Book or Article Review or
NOTE: Always check with your teacher to make sure you understand
the specific requirements of any assignment. This handout contains general
The purpose of a review of a work (book or article) is
generally to let readers know what the work is about and what its merits
are so that readers can decide whether they want to read the work. Because
the readers of a review probably have not read the work under discussion,
you must describe the work as well as evaluate it.
For a critique or critical review, readers
may have read the work; therefore, you need to give less attention to
description and summary but more attention to evaluation.
Choosing a Work
Sometimes your teacher assigns a particular book or article; however,
your teacher may give you a list of works from which to choose or a
broad field that you will have to narrow-first to a specific area and
then to a specific work. If you are given a choice, try to find a work
that interests you.
1. Ask someone whose judgment you trust to recommend a work or try to
find a work by an authority who is respected in the field. Your textbook
may contain a helpful bibliography.
Content of the Review or Critique
2. Examine the work carefully to see whether the subject and treatment
are appealing to you. Check contents, indexes, and introductions.
3. Flip through the text, reading portions in order to determine
whether the vocabulary and style are clear and comprehensible to you.
All reviews should (1) identify the work and the author, (2) include
a summary of the work, and (3) include an evaluation. Other elements
may be requested or required by your teacher; if you are uncertain,
ask the teacher. A review or critique may include some or all of the
1. An abstract, summary, or synopsis to summarize the essential contents
and main ideasCmore detailed in a review than in a critique;
2. A statement or thorough discussion of the author's theme (main
underlying idea), purpose, and methods of development;
3. A brief biographical sketch of the intellectual life of the author,
linking the work under discussion to the author's other works;
4. A discussion of the relationship between the work being reviewed
and other works in the field;
5. Evaluation of the work, clearly presented and well-supported;
6. Selected short quotations from the work that are representative
of the theme, tone, and style.
The following structure is a recommendation rather than a requirement.
Many reviewers successfully interweave the elements of the body paragraphs.
Your title is not the same as the title of the work under discussion
but may include the work's title. Do not underline or write quotation
marks around your own title; however, do underline the titles of books
and periodicals and place quotation marks around article titles.
A Critique of J. I. Rodale's The Synonym Finder
1. Clearly and accurately present full bibliographical information
about the work: titles, publishing information for books, dates and
pages for articles.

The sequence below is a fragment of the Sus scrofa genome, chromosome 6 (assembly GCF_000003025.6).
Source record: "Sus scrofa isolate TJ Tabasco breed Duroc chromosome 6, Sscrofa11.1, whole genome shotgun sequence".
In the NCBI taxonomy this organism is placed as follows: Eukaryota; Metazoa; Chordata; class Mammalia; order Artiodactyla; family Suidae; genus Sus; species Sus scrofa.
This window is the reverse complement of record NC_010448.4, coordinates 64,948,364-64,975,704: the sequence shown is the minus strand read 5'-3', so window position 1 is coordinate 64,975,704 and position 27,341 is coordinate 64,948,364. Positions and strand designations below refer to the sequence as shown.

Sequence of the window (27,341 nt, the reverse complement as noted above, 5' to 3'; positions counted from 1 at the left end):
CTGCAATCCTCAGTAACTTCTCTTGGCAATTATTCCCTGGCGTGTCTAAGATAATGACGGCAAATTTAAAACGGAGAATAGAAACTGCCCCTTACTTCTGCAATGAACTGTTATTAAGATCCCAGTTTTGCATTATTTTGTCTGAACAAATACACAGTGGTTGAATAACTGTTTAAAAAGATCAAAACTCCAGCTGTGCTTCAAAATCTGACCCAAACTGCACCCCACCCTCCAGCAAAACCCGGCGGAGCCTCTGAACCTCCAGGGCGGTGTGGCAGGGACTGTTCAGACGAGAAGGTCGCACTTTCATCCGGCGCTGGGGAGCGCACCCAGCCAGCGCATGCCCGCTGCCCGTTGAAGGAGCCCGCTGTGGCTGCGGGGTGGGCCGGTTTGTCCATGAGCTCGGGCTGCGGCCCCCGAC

a. Some teachers prefer that you incorporate bibliographical information
into the text of your paper.
2. Include one or more general statements that give a quick indication
of the work's contents and your reaction to it.
EXAMPLE/BOOK: Dr. Jane Smith's revolutionary examination of the declining
morality of college students is aptly titled Sin Among Students
(New York: Ethics Press, 1984).
EXAMPLE/ARTICLE: "Better Essays in Sixty Minutes" by Ronnie Right
(Study Tips for Serious Students, 12 Sept. 1984: 327-29) offers
a step-by-step procedure for better writing.
b. Some teachers prefer that you present the bibliographical information
in a separate listing, beneath the title or at the end of the paper.
EXAMPLE/BOOK: Smith, Jane. Sin Among Students. New Ethics
EXAMPLE/ARTICLE: Right, Ronnie. "Better Essays in Sixty Minutes."
Study Tips for Serious Students 12 Sept. 1984: 327-29.
EXAMPLE: Students are always searching for ways to improve their essays
but are often frustrated by the similarity of most composition guides.
Ronnie Right's suggestions in "Better Essays in Sixty Minutes" (Study
Tips for Serious Students, 12 Sept. 1984: 327-29) not only differ
from the advice found in most texts but also work quickly and effectively.
The number of body paragraphs varies
according to the nature of the assignment and the extent of what you
have to say. In general there will be at least one paragraph of summary
and at least one paragraph of evaluation.
1. In your summary, include all the significant points of the work,
including the points the author emphasizes.
2. Explain the purpose of the work and, if appropriate, the author's
background and methodology (often found in the preface, foreword,
3. Present your critical evaluation, discussing both positive and
negative features as appropriate. Support all your judgments with
evidence from the work, paraphrasing and quoting excerpts. Is the
work thorough? fair? clear? convincing? significant? How does the
work relate to other works in the field or to your general understanding
of the subject?
Give an overall evaluation as the
conclusion of what you have said so far. In a review, make a recommendation
about the type of reader likely to enjoy or benefit from the work. In
a critique, include an indication of the work's merit in the field.
The final paper should be typed, double-spaced on one side of white
standard (8 1/2-by-11-inch) paper. Provide margins of one inch on all
sides. Number all pages except the first page. Proofread your final
copy carefully and make corrections neatly in ink.
August 4, 2003